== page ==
Published: 25/05/2012 11:00 - Updated: 24/05/2012 16:55

Orcas' dolphin attack stuns whale watchers

Written byBy Will Clark

Killer whale dolphine attack
Killer whale dolphine attack

LOCAL wildlife enthusiasts have witnessed a rare event — a pod of Orcas hunting dolphins off the Caithness coast.

Whale-watchers described the scenes at Duncansby Head last Sunday as the most spectacular they have ever seen.

Thurso enthusiast Karen Munro along with Sea Watch co-ordinator Colin Bird, from Lybster, saw six Orcas attacking a group of five white-beaked dolphins.

The awesome sight mesmerised the watchers who believe at least one of the dolphins was killed as a result of the attack.

Mrs Munro told the John O’Groat Journal that scenes such as these are very rarely seen by humans and to her knowledge it is the first time it has ever been witnessed in the Pentland Firth.

“Nothing like this has ever been recorded in Caithness waters,” she said.

“Killer whale sightings are usually quite sporadic, but there are always sightings of them in the Pentland Firth on the same week in May every year.

“Colin and myself always go to Duncansby Head to analyse what kind of patterns they use in the firth.”

“After witnessing nothing on Saturday, there were reports of white-beak dolphins beside Stroma first thing on Sunday morning.

“I set up a scope when I saw some splashing in order to see the dolphins, but on closer inspection it was a female killer whale.

“I then discovered that there was a pod of six whales and that they were chasing the group of white-beak dolphins.”

The enthusiasts immediately realised they were witnessing dolphins being hunted down by a group of Orcas that included two large males.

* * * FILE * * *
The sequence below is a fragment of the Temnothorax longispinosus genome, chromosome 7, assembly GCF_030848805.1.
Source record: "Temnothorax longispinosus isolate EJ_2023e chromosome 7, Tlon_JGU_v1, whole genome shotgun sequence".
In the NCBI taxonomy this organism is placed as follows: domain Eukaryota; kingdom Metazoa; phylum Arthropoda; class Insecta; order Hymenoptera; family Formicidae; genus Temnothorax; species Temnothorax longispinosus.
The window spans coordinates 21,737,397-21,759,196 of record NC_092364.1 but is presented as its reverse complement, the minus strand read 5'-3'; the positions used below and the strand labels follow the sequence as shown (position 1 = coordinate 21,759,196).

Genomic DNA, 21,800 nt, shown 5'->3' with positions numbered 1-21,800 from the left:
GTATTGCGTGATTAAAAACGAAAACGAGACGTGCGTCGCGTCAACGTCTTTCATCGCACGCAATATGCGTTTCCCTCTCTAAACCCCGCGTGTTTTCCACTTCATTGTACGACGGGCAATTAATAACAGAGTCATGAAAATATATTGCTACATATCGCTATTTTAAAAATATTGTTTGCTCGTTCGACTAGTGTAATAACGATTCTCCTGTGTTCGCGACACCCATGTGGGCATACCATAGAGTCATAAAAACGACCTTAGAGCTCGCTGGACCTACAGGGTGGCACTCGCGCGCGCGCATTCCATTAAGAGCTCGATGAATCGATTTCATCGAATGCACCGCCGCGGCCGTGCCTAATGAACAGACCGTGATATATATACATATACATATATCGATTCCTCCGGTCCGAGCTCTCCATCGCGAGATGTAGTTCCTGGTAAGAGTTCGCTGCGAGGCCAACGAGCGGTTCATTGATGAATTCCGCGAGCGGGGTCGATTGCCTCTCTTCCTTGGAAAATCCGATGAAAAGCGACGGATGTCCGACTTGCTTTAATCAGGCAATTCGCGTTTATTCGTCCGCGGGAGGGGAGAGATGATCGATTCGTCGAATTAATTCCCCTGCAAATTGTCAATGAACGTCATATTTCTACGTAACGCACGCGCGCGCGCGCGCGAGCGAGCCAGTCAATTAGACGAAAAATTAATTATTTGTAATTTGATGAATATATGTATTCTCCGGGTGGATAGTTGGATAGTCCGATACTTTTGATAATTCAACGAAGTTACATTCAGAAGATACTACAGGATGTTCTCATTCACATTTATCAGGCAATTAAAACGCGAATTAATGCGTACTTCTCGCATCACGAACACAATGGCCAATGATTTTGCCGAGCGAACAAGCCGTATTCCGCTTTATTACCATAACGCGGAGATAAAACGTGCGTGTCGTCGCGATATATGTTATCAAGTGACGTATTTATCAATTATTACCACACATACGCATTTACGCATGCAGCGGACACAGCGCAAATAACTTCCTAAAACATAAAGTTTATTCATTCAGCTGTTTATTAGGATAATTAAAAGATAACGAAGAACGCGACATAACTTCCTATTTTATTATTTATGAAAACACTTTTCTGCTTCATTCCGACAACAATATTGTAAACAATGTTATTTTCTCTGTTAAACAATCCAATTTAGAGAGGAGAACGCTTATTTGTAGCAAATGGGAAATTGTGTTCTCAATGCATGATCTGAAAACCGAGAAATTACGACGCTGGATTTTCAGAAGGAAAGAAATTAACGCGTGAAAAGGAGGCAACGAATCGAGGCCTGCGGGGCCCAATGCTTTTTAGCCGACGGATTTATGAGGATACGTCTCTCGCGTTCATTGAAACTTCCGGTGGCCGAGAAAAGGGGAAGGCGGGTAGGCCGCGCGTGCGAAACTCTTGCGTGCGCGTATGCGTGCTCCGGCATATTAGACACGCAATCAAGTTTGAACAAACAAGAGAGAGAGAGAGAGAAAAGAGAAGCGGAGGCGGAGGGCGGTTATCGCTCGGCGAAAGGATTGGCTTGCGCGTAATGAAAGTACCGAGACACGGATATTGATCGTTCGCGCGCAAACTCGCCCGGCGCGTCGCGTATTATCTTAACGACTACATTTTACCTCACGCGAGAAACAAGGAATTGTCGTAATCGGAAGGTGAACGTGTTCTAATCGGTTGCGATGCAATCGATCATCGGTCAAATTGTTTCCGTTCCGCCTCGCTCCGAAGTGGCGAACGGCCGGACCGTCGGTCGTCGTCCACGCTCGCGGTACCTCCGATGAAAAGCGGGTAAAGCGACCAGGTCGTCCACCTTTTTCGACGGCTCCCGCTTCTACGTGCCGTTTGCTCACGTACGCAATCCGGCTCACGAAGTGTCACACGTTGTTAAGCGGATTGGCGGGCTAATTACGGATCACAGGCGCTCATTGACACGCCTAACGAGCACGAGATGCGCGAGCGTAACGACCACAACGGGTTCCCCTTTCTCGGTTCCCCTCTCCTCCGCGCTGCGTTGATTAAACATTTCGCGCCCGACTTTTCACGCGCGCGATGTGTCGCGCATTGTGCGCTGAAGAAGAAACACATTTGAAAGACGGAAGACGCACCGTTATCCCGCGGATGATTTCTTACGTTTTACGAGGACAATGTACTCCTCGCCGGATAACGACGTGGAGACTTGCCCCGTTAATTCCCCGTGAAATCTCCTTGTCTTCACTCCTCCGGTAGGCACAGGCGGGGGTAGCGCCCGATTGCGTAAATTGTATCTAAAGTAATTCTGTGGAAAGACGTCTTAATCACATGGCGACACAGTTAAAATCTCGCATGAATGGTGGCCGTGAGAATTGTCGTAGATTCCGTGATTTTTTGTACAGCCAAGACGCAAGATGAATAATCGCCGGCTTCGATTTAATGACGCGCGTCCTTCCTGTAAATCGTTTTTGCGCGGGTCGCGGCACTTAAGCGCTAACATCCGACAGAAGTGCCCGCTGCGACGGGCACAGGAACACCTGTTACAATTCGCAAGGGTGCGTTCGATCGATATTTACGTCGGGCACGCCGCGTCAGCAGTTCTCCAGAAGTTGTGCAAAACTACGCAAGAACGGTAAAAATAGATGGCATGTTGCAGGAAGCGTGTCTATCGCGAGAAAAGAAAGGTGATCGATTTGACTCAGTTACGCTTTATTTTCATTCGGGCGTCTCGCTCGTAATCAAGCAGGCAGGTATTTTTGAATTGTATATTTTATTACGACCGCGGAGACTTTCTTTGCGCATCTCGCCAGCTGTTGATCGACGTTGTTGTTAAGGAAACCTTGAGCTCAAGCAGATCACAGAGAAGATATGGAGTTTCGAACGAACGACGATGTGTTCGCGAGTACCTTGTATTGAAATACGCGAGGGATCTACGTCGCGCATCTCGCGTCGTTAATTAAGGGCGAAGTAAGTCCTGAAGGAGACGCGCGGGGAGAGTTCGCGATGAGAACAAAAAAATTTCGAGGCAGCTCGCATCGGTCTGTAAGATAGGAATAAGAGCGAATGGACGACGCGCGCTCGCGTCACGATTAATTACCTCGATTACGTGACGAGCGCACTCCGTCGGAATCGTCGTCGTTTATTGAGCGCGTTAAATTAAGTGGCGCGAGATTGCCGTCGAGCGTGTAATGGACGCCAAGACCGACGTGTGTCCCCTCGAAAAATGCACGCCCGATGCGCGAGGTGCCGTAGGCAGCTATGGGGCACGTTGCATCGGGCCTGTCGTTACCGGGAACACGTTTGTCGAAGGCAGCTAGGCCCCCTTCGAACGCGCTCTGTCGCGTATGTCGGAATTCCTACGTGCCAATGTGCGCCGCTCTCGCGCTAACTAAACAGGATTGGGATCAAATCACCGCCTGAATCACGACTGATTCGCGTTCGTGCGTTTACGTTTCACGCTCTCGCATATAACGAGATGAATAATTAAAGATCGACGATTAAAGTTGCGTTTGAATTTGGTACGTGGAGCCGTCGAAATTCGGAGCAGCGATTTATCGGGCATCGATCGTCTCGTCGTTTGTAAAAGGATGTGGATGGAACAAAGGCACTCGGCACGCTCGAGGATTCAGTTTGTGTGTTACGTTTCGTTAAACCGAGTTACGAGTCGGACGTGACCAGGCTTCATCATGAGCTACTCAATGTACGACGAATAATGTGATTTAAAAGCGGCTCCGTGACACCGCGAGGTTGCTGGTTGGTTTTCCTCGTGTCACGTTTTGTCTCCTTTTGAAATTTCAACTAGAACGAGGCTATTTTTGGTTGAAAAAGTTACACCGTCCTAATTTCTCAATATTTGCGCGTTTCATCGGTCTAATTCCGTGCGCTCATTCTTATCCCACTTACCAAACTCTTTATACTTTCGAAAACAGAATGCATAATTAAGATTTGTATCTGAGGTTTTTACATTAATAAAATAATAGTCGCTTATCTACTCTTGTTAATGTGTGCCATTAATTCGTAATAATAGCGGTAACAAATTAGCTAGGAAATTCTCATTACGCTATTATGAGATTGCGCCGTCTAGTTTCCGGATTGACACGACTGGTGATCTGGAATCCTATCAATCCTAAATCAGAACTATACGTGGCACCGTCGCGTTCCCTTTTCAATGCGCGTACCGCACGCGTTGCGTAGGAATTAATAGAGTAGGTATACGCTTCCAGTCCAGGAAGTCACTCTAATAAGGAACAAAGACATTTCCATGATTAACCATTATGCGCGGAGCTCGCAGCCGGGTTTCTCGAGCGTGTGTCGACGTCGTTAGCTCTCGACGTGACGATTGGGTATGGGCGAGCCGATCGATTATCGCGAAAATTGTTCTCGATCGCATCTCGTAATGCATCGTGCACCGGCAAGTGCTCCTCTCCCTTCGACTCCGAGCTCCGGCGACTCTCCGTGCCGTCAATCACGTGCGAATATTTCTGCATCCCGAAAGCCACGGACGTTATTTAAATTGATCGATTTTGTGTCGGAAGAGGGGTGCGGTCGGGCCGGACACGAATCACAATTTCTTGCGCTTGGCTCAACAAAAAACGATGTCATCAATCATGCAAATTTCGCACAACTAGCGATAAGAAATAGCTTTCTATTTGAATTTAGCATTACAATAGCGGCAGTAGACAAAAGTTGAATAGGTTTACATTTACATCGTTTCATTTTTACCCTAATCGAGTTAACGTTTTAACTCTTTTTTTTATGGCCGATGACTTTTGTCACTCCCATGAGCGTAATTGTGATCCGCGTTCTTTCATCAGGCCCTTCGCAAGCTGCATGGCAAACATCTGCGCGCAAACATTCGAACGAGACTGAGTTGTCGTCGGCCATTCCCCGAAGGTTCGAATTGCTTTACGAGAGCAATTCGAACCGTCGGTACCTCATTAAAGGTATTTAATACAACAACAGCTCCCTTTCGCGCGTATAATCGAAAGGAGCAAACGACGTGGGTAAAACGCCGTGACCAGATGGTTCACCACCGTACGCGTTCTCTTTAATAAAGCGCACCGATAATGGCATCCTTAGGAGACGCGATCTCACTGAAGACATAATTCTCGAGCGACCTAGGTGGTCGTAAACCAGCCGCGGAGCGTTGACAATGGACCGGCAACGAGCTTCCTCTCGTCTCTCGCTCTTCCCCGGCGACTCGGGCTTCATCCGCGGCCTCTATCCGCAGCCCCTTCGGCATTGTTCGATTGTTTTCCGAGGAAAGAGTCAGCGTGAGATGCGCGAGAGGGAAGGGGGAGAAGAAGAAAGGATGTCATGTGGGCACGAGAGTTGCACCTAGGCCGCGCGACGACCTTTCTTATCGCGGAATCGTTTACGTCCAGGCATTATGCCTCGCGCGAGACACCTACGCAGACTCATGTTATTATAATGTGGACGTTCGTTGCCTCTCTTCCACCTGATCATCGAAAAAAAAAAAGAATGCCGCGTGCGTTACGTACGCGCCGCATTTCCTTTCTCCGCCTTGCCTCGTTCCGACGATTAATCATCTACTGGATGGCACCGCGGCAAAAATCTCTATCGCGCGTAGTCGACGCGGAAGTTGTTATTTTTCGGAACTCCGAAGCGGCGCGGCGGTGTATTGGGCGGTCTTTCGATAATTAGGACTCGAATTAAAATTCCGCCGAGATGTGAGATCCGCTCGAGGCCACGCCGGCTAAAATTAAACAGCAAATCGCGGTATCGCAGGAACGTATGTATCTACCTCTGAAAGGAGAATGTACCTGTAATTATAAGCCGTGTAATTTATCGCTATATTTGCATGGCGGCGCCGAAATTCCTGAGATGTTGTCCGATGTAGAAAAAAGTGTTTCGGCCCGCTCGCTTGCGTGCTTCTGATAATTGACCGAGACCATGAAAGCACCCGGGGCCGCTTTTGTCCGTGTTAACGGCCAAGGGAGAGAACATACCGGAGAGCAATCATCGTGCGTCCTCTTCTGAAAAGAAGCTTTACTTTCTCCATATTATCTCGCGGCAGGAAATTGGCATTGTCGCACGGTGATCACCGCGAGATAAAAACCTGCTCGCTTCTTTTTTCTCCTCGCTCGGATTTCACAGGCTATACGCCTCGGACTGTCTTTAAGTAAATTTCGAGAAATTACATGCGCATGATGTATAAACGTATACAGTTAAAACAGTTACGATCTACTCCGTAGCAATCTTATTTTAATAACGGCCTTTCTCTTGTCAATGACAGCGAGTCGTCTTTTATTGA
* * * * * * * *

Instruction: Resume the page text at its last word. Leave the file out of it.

Mrs Munro believes that the chase may have lasted around three minutes before the whales made a kill.

“I personally saw three dolphins breaching right out of the water as they were chased,” she explained.

“Then it all went quiet and six Orca fins rose together but did not appear to be moving. A minute or two later they all rose together in the same place which made us think they had caught one of the dolphins.

“Finally in true killer whale fashion they disappeared with us not knowing which direction they went in. “

Killer whales are frequently seen off Dunnet Head and Duncansby Head and are thought to be from a small population of about 30 animals.

It is believed that the Orcas had originated in Icelandic waters and were making their way south following herring trails.

Mrs Munro said that killer whale attacks on dolphins have not been documented in UK waters and that most sightings of attacks have been on seals in the Pentland Firth.

She said attacks on dolphins are more commonly seen on the coasts of other countries and she believes she has taken some of the first photographs of the event in the North of Scotland.

The Sea Watch group is continuing to monitor the Duncansby Head area for further sightings of whales until Sunday.

Members are also appealing to anyone who has pictures of killer whales off the Caithness coast to get in touch so they can see if they are the same as those spotted at Duncansby.

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